Inspired by a history of the last Russian czar Nicholas II, Saito's most recent series, Anastasia Kurabu (Anastasia Club), has the most unlikely cast. Kamui is a petite antiques genius whose late father was an antiques dealer. Sena claims to be the grandchild of Anastasia, the last Russian princess, and is perhaps an accomplished thief. Sumi claims to be the illegitimate grandchild of Nicholas II, Anastasia's father. Both have aspirations of proving their claims. With such a strong Russian theme, of course Chu-chu Taro (long o), who is a Russian breed of cat, appears in the series, and Kamui's professor Ohinata (long o) rounds out the cast. Analyzing and deciphering the history of heirlooms hasn't been this dramatic since the BBC hit Lovejoy. Of course, the cast of Anastasia Club is arguably better looking.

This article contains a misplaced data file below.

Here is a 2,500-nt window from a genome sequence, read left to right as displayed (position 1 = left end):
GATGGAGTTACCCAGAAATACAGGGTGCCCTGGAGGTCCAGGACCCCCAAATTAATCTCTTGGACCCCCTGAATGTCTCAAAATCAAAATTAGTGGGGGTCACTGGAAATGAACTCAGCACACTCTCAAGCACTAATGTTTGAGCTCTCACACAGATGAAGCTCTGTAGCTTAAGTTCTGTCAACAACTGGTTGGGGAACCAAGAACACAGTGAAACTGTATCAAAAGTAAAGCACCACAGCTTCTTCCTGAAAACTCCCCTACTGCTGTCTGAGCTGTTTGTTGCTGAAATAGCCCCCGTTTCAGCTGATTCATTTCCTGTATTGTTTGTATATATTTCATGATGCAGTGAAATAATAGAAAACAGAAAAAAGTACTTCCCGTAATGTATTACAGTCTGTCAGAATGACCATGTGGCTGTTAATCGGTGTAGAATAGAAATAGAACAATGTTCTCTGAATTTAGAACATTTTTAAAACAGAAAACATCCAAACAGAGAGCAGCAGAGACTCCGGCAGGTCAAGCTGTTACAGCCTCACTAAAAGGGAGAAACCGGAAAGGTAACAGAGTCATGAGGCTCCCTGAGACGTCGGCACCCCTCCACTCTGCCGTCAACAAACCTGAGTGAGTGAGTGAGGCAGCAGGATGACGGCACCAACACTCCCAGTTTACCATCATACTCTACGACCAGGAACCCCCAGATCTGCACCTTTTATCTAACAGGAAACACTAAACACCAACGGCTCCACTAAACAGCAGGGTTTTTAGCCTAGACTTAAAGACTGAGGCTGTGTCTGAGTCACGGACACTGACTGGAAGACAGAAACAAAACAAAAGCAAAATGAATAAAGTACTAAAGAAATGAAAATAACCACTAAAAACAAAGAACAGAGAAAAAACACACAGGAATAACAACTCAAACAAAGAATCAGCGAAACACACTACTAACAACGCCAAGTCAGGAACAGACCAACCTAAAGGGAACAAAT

Saito's work still exudes the hallmarks of her style --interesting settings, beautiful characters and sensuality- yet she continues to try new themes. Her most recent work seems to have gravitated toward topics older readers would find appealing. Whether this change indicates a permanent departure from the forbidden loves and intensely dramatic scenarios of her earlier work only time will tell, but she has certainly proven she doesn't need social taboos and teen angst to write interesting, engaging stories.
*My understanding is that Utena ties with Fushigi Yugi, so saying this is OK. Let the FY fans sweat a little.
Unlike traditional Japanese theater, which is performed by all male casts, Takarazuka is an all female theater group.
I have no clue how Tourandotto should look in romanji. It's someone's name.